Finding Something Beautiful

I met a lot of interesting characters on my recent trip to Austin, but none quite as fascinating as my Uber driver from the airport to the hotel. Our conversation started casually with the standard questions. How was your flight? Where are you from? What do you do? 

To my surprise, in response to my standard line – I write job postings – my driver didn’t just nod or shoot me a confused look. “I have a lot of thoughts about job postings,” he announced. “Say more,” I said. After we went down all the standard reasons why most job posts suck, we talked about how he ended up in Austin driving for Uber. A few years ago, he realized he couldn’t live with the religion he was raised in. After many years living in a community surrounded by those people, he decided to leave. 

His parents weren’t very supportive of the change. I can’t imagine it was easy to not just leave a community of people who are like you, but to do it alone. The ending of that parental relationship was the beginning of his journey to exploring every forbidden fruit from his previous life. 

A few years into all this freedom, he found himself really hating life in Austin. As many of us do when we change everything, he was wondering if it was all a mistake. If he had left some important part of himself when he left everything behind. Out of curiosity, my girlfriend asked him about the turning point. “When did you start to see your life as beautiful again?”

“LSD,” he said. We laughed. He wasn’t joking, but this was not exactly the answer I was expecting. “I just remember looking around during my trip and realizing that my apartment had everything I needed. That even this tiny little place could be beautiful.” 

While I’m not a fan of psychedelics, I find myself looking around and realizing how beautiful life is all the time. Especially when I take the time to notice the cool fresh air, the smell of food in the kitchen, or the way the light shines through the leaves like a kaleidoscope. These simple beautiful things are there all the time, but all of the worries racing through my mind fill the space where gratitude could be.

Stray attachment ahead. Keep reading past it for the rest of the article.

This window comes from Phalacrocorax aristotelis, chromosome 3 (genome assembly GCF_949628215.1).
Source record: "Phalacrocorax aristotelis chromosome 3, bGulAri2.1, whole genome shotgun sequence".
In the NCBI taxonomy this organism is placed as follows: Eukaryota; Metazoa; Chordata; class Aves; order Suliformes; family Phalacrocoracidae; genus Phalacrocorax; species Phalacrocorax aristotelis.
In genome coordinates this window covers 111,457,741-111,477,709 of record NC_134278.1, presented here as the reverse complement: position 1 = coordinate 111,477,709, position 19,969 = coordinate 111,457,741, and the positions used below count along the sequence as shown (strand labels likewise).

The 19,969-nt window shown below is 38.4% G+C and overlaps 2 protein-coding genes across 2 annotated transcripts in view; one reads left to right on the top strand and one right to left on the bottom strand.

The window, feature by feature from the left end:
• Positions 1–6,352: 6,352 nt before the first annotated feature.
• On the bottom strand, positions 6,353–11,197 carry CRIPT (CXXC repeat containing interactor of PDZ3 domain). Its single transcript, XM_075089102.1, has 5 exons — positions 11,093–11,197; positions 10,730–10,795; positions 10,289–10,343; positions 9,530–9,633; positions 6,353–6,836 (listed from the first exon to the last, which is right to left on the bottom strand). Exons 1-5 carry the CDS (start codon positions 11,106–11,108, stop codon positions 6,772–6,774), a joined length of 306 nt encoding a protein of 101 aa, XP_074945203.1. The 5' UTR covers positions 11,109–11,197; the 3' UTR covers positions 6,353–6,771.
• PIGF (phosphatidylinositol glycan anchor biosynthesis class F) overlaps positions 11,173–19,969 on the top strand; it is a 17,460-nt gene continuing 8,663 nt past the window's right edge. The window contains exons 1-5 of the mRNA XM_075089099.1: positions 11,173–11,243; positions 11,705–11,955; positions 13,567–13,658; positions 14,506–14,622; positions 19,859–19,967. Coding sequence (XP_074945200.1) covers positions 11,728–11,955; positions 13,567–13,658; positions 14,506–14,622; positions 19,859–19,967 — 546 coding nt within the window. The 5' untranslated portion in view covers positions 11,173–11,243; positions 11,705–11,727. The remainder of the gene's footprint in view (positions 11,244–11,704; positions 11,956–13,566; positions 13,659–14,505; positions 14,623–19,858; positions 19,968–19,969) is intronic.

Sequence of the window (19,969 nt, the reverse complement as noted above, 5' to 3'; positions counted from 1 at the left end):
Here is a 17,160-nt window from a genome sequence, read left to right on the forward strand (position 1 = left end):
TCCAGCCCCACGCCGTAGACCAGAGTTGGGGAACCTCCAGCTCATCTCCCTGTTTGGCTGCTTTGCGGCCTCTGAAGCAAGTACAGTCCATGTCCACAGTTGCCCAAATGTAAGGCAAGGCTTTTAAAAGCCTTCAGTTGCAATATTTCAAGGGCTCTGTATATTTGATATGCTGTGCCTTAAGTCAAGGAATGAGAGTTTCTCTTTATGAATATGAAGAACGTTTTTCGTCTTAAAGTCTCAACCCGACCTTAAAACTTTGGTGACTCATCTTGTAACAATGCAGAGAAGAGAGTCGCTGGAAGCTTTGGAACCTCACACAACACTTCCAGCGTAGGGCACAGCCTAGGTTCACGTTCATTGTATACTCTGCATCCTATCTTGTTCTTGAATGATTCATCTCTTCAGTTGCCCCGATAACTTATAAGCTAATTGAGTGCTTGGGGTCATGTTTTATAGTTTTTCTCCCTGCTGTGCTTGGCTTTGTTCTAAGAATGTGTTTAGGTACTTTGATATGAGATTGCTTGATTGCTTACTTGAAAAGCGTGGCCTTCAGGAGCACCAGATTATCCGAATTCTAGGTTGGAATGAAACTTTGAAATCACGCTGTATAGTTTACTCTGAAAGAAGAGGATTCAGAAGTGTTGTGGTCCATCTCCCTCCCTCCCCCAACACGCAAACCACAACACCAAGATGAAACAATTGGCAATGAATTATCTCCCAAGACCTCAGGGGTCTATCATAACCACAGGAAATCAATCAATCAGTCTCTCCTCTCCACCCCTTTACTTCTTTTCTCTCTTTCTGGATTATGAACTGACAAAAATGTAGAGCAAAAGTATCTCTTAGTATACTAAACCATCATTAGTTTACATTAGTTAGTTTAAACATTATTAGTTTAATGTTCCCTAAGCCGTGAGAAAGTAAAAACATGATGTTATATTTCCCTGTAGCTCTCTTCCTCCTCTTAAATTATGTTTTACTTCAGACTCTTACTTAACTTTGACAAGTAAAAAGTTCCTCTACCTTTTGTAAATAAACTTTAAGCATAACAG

Corporate America has created this restlessness in me that makes me believe moments of silence are wasted. That peaceful moments are stolen and my time will need to be paid back into the PTO clock of life. It doesn’t take illicit drugs to see just how beautiful life can be. It takes time and going just a little slower than we’ve ever been given permission to go.

I’ve been thinking lately that this burnout I’m sensing in everyone is the consequence of working too much, sure, but also not allowing ourselves to feel the joy. It’s the belief that there’s simply not enough room for celebration. That we just have to keep going toward some imaginary finish line we’ll never cross. 

But this 20-something year old reminded me that life is meant to be lived right now. That beautiful moments aren’t destinations or a flight away. They can happen when you slow down long enough to look around. 

Weekly Letters

Kat Kibben View All →

Kat Kibben [they/them] is a keynote speaker, writing expert, and LGBTQIA+ advocate who teaches hiring teams how to write inclusive job postings that will get the right person to apply faster.

Before founding Three Ears Media, Katrina was a CMO, Technical Copywriter, and Managing Editor for leading companies like Monster,, and Randstad Worldwide. With 15+ years of recruitment marketing and training experience, Katrina knows how to turn talented recruiting teams into talented writers who write for people, not about work.

Today, Katrina is frequently featured as an HR and recruiting expert in publications like The New York Times, Chicago Tribune, and Forbes. They’ve been named to numerous lists, including LinkedIn’s Top Voices in Job Search & Careers. When not speaking, writing, or training, you’ll find Katrina traveling the country in their van or spending some much needed downtime with the dogs that inspired the name Three Ears Media.

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